Each wadi of Girgaon has a story to tell

Each wadi of Girgaon has a story to tell

Each wadi of Girgaon has a story to tell
Girgaon area in south Mumbai is full of hustle and bustle. Not many visitors will know about the place of  Girgaon for Bombay (now Mumbai). Girgaon (often spelt Girgaum) has many firsts and several social, political, educational and cultural movements had started from this place.

Girgaon is a village at the foothill and twin hills of Malabar and Cumbala which open into the plains of Girgaum Chowpatty Bandstand, Khareghat Colony and Gowalia Tank.

“Girgaon is a very interesting place. There are lot of theories and every theory makes sense. It is a great place and exemplifies the essence and spirit of Mumbai,” says Siddhartha Fondekar, who has started “The Girgaon Chronicles”, a heritage walk of the area for Awestrich that specialises in people, places and stories.

“Girgaon is about of 3 sq km in area but what it offers is amazing,” Fondekar said. Girgaon and its neighbouring areas represent what Mumbai stands for today.

An excellent storyteller, Fondekar, who is a student and had curated the Girgaon heritage walk, takes visitors to places connected with people like Jaganath Shunkerseth and Raja Rammohan Roy, communities like Maharashtrians, Goans and Pathare-Prabhus and its culture and food. Girgaon has many wadis and every wadi  has a story to tell. “Whether it is Hindus, Parsis or Christians, these places are very important for them,” he said.  “It is actually a melting pot of communities and cultures....East Indian Christians, Khots, Agris, Pathare-Prabhus, Kolis, Bhandaris, Brahmins and Parsis....they stayed here, did business and worked,” he said.

One of the important addresses of Girgaon is Keshavji Naik Chawl where in 1893, Lokmanya Tilak organised the first public Ganesha festival with an aim to mobilise people for the Freedom movement. 

Fondekar first takes visitors to Students Literary & Scientific Society Girls High School, the first school for girls in Mumbai founded in 1848 and then to Thakurji Murlidhar Temple built in 1780. Thereafter to the wadi of Jaganath Shunkerseth, the legendary businessman and philanthropist. In 1845, along with Sir Jamsetjee Jeejeebhoy, he formed the Indian Railway Association to bring railways in India. Jaganath Shunkerseth, Sir George Birdwood and Dr Bhau Daji Lad were instrumental in some of the major reconstruction efforts of the city, beginning 1857.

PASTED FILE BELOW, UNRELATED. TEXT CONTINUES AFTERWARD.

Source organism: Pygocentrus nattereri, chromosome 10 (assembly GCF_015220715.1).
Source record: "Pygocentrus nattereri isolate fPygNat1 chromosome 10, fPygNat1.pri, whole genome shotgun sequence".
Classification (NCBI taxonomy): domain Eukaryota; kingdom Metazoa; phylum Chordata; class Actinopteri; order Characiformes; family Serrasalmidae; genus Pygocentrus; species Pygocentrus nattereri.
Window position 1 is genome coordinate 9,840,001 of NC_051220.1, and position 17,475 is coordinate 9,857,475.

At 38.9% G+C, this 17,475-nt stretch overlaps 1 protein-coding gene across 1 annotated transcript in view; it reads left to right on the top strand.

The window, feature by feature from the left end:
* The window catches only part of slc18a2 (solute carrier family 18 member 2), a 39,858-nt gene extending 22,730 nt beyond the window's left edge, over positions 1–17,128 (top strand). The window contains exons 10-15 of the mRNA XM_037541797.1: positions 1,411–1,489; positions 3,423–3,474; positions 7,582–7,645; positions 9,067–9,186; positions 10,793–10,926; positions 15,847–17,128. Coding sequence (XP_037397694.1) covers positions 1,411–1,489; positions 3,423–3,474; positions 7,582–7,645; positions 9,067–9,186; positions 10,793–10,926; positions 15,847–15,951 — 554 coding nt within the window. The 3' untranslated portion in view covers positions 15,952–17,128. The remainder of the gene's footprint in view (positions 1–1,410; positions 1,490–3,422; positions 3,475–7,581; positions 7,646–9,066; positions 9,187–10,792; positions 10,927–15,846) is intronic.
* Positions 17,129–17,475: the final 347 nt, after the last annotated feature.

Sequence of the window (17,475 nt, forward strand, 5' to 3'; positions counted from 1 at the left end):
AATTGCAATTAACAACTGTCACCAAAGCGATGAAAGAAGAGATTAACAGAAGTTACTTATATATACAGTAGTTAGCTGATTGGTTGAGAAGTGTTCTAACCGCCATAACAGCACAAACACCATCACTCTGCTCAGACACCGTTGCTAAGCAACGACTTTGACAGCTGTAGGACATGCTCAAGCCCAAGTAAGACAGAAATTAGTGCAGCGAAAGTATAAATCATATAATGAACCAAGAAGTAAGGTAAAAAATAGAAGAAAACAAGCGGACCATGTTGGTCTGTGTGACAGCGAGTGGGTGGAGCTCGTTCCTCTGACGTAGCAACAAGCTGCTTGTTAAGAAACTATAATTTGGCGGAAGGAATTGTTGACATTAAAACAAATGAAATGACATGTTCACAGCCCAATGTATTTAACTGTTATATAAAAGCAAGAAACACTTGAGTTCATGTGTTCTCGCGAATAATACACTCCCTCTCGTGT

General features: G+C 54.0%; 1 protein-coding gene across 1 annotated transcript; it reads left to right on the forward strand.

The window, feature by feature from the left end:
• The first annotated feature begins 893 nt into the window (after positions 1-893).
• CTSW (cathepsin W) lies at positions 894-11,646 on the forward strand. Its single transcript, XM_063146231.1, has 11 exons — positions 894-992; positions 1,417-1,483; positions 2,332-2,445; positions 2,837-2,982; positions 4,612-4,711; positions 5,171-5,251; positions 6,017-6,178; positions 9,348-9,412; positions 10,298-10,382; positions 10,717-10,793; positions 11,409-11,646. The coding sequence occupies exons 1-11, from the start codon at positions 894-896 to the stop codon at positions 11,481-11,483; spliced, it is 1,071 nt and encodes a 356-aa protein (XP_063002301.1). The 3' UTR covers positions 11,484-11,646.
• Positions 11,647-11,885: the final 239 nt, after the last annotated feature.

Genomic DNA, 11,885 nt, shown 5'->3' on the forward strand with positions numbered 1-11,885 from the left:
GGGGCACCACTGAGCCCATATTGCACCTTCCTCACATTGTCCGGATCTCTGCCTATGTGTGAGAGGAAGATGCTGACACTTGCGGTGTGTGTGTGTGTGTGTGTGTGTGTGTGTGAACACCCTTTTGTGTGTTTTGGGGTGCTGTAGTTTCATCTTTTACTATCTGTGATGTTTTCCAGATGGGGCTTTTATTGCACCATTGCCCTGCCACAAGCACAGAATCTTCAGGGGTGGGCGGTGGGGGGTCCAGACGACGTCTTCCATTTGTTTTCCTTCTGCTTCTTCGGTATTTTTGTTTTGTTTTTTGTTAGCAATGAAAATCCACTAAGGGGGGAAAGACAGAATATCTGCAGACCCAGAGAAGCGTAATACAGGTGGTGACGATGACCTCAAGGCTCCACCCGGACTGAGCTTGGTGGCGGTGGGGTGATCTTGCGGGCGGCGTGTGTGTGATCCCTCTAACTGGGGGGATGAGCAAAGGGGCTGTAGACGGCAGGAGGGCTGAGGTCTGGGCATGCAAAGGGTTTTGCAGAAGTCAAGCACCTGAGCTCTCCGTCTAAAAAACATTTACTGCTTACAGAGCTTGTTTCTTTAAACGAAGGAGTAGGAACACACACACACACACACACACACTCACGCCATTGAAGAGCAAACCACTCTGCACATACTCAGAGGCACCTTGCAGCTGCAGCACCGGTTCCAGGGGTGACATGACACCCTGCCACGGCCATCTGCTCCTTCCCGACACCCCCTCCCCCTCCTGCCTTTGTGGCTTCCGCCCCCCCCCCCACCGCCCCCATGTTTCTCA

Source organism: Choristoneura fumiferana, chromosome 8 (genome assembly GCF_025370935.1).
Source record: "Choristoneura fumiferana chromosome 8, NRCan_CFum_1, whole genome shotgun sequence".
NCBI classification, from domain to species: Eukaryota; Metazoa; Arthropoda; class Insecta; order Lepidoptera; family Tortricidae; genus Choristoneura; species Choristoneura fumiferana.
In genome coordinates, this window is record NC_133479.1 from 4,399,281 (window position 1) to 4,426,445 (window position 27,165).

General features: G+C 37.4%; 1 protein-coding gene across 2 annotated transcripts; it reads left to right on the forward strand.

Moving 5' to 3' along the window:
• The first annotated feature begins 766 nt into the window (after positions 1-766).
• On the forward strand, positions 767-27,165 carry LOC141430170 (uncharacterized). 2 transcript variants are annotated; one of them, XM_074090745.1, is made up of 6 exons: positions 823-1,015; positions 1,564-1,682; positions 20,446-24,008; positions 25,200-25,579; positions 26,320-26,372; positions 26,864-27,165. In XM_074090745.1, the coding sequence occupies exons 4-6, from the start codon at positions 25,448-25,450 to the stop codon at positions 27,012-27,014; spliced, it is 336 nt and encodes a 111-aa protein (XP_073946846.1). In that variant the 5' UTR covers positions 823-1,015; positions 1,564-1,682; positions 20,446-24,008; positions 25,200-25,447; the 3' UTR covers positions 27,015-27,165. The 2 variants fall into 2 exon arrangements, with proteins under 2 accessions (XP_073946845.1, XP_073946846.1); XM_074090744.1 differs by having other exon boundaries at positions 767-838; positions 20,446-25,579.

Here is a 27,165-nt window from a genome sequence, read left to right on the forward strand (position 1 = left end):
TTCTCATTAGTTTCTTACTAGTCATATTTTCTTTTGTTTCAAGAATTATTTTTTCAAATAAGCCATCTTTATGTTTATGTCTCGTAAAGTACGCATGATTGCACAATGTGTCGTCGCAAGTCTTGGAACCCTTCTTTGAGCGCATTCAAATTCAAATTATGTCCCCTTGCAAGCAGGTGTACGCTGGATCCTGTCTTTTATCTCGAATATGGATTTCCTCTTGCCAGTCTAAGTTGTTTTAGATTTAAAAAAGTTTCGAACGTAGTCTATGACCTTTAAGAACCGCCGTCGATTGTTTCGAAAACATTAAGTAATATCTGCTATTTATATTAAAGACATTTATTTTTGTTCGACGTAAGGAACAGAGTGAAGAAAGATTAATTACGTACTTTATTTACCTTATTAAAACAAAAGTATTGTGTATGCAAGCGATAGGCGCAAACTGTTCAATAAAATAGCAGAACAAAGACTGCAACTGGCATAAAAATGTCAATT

He also was the first Indian member of the Asiatic Society of Mumbai, and is known to have endowed a school and donated land on Grant Road for a theatre. “The history of Bombay and its transformation from Bombay to Mumbai cannot be complete without noting what Nana Shunkerseth has done,” said Fondekar as he narrates anecdotes about the legendary man, who donated generously to Hindu temples. Another popular belief about Girgaon is that Shivkar Talpade flew an unmanned airplane on the sand strip of Chowpatty in 1895, eight years before Wright Brothers. A film on the life of Talpade, Hawaizaada, was released in 2015.

Bollywood has its own history attached to Girgaon. Raja Harishchandra, the first silent film made by Dadasaheb Phalke, was screened in April, 1913 at the Coronation Theatre. India's first talkie film, Alam Ara, made by Aredshir Irani, was screened in Majestic Cinema here in March, 1932.

At the edge of Girgaon is Royal Opera House, the foundation stone for which was laid during the British Raj in 1909, and King George V inaugurated the building in 1911. It shut in 1993 but reopened last year. 
Fondekar also takes visitors to the Raja Ram Mohan English School at Prarthana Samaj. “This was the first co-ed school in Mumbai,” he said.

One of the famous localities of Girgaon is Kotachi Wadi. “It was founded in the late 18th century by Khot, a Pathare Prabhu, who sold plots to local East Indian families. There used to be 65 houses. But, now  we have 20 as old buildings are making way for new skyscrapers,” he said. Some of the structures are over 150 years old.

An imposing structure of Girgaon is the brick or red-coloured St Teresa's Church or the Portuguese Church. He also takes visitors around St Francis Xavier Church or the Dabul Church.

“There is a Kala Ram temple here and also a Gora Ram temple,” Fondekar said as he shows around the temples in the Thakurdwar area. When one enters the sanctum sanctorum of the Kala Ram temple, one can see Lord Rama with Sita along with all brothers. “Generally, in a Ram temple you would find idols of Lord Ram, Sita Mata, Laxman and Hanuman ji. But here you can see Bharata and Shatrughan as well....such a temple is rare,” he added.

The area is  crowded during Ganesha immersion. Girgaon also celebrates other festivals with equal zest whether it is Diwali, Gokulashtami or Makar Sankranti. Gudi Padwa celebrations are the best. Way back in 1873, Swami Dayanand Saraswati founded the Arya Samaj at Kakadwadi in Girgaon. There is Shree Swami Samarth Math, which houses the paduka of the saint worshipped as an avatar of Sri Dattatreya.
 “One of my friends came from Delhi....I took him around Girgaon," he said, recollecting that his friend later told him that he took him to “Dev Anand ki Bambai.” “It was like seeing a black-and-white film of Dev Anand,” he said.

“Chawls and wadis are taking form of highrises....this is some issue which does not have an answer....definitely some important heritage is getting lost in the process," he concluded.